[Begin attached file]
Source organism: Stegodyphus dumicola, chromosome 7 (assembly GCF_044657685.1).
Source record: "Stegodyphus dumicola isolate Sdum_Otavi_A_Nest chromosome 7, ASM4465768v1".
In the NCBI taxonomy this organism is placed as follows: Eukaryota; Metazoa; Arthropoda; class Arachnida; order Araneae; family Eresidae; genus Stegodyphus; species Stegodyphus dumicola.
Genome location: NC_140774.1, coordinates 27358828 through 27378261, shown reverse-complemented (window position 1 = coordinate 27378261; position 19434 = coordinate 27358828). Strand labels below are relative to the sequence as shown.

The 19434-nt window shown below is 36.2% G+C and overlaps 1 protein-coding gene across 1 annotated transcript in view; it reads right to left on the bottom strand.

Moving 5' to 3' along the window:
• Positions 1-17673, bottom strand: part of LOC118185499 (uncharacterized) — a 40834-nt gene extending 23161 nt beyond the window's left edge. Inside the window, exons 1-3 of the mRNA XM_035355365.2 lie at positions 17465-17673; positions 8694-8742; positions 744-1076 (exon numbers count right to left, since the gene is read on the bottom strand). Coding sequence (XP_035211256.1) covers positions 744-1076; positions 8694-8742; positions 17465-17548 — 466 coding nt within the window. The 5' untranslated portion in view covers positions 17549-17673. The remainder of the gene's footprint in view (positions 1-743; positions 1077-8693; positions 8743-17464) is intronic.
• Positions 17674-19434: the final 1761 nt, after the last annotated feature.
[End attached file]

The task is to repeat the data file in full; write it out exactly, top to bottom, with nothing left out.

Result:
Source organism: Stegodyphus dumicola, chromosome 7 (assembly GCF_044657685.1).
Source record: "Stegodyphus dumicola isolate Sdum_Otavi_A_Nest chromosome 7, ASM4465768v1".
In the NCBI taxonomy this organism is placed as follows: Eukaryota; Metazoa; Arthropoda; class Arachnida; order Araneae; family Eresidae; genus Stegodyphus; species Stegodyphus dumicola.
Genome location: NC_140774.1, coordinates 27358828 through 27378261, shown reverse-complemented (window position 1 = coordinate 27378261; position 19434 = coordinate 27358828). Strand labels below are relative to the sequence as shown.

The 19434-nt window shown below is 36.2% G+C and overlaps 1 protein-coding gene across 1 annotated transcript in view; it reads right to left on the bottom strand.

Moving 5' to 3' along the window:
• Positions 1-17673, bottom strand: part of LOC118185499 (uncharacterized) — a 40834-nt gene extending 23161 nt beyond the window's left edge. Inside the window, exons 1-3 of the mRNA XM_035355365.2 lie at positions 17465-17673; positions 8694-8742; positions 744-1076 (exon numbers count right to left, since the gene is read on the bottom strand). Coding sequence (XP_035211256.1) covers positions 744-1076; positions 8694-8742; positions 17465-17548 — 466 coding nt within the window. The 5' untranslated portion in view covers positions 17549-17673. The remainder of the gene's footprint in view (positions 1-743; positions 1077-8693; positions 8743-17464) is intronic.
• Positions 17674-19434: the final 1761 nt, after the last annotated feature.